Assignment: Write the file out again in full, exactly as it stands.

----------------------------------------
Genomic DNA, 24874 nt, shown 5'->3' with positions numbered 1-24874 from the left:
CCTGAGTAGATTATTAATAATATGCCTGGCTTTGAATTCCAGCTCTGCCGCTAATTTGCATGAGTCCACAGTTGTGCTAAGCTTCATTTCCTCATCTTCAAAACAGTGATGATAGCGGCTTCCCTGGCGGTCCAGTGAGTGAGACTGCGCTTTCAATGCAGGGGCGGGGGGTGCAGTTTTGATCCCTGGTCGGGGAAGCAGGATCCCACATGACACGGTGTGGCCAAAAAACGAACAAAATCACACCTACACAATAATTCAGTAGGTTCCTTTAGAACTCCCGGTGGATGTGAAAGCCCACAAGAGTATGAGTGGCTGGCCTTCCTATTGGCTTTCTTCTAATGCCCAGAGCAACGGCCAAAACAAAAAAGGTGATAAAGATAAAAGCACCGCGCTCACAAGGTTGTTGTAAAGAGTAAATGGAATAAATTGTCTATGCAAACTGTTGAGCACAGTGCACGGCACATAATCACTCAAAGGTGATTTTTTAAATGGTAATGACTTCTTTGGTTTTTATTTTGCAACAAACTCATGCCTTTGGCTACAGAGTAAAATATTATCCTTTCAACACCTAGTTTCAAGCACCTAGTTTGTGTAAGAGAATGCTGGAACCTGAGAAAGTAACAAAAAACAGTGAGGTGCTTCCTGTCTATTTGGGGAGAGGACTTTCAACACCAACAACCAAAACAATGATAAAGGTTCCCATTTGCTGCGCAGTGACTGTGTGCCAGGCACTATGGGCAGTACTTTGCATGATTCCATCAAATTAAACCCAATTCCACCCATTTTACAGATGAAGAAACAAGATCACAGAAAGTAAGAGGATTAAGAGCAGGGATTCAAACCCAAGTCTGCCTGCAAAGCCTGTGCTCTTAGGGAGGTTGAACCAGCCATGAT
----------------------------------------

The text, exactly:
Genomic DNA, 24874 nt, shown 5'->3' with positions numbered 1-24874 from the left:
CCTGAGTAGATTATTAATAATATGCCTGGCTTTGAATTCCAGCTCTGCCGCTAATTTGCATGAGTCCACAGTTGTGCTAAGCTTCATTTCCTCATCTTCAAAACAGTGATGATAGCGGCTTCCCTGGCGGTCCAGTGAGTGAGACTGCGCTTTCAATGCAGGGGCGGGGGGTGCAGTTTTGATCCCTGGTCGGGGAAGCAGGATCCCACATGACACGGTGTGGCCAAAAAACGAACAAAATCACACCTACACAATAATTCAGTAGGTTCCTTTAGAACTCCCGGTGGATGTGAAAGCCCACAAGAGTATGAGTGGCTGGCCTTCCTATTGGCTTTCTTCTAATGCCCAGAGCAACGGCCAAAACAAAAAAGGTGATAAAGATAAAAGCACCGCGCTCACAAGGTTGTTGTAAAGAGTAAATGGAATAAATTGTCTATGCAAACTGTTGAGCACAGTGCACGGCACATAATCACTCAAAGGTGATTTTTTAAATGGTAATGACTTCTTTGGTTTTTATTTTGCAACAAACTCATGCCTTTGGCTACAGAGTAAAATATTATCCTTTCAACACCTAGTTTCAAGCACCTAGTTTGTGTAAGAGAATGCTGGAACCTGAGAAAGTAACAAAAAACAGTGAGGTGCTTCCTGTCTATTTGGGGAGAGGACTTTCAACACCAACAACCAAAACAATGATAAAGGTTCCCATTTGCTGCGCAGTGACTGTGTGCCAGGCACTATGGGCAGTACTTTGCATGATTCCATCAAATTAAACCCAATTCCACCCATTTTACAGATGAAGAAACAAGATCACAGAAAGTAAGAGGATTAAGAGCAGGGATTCAAACCCAAGTCTGCCTGCAAAGCCTGTGCTCTTAGGGAGGTTGAACCAGCCATGAT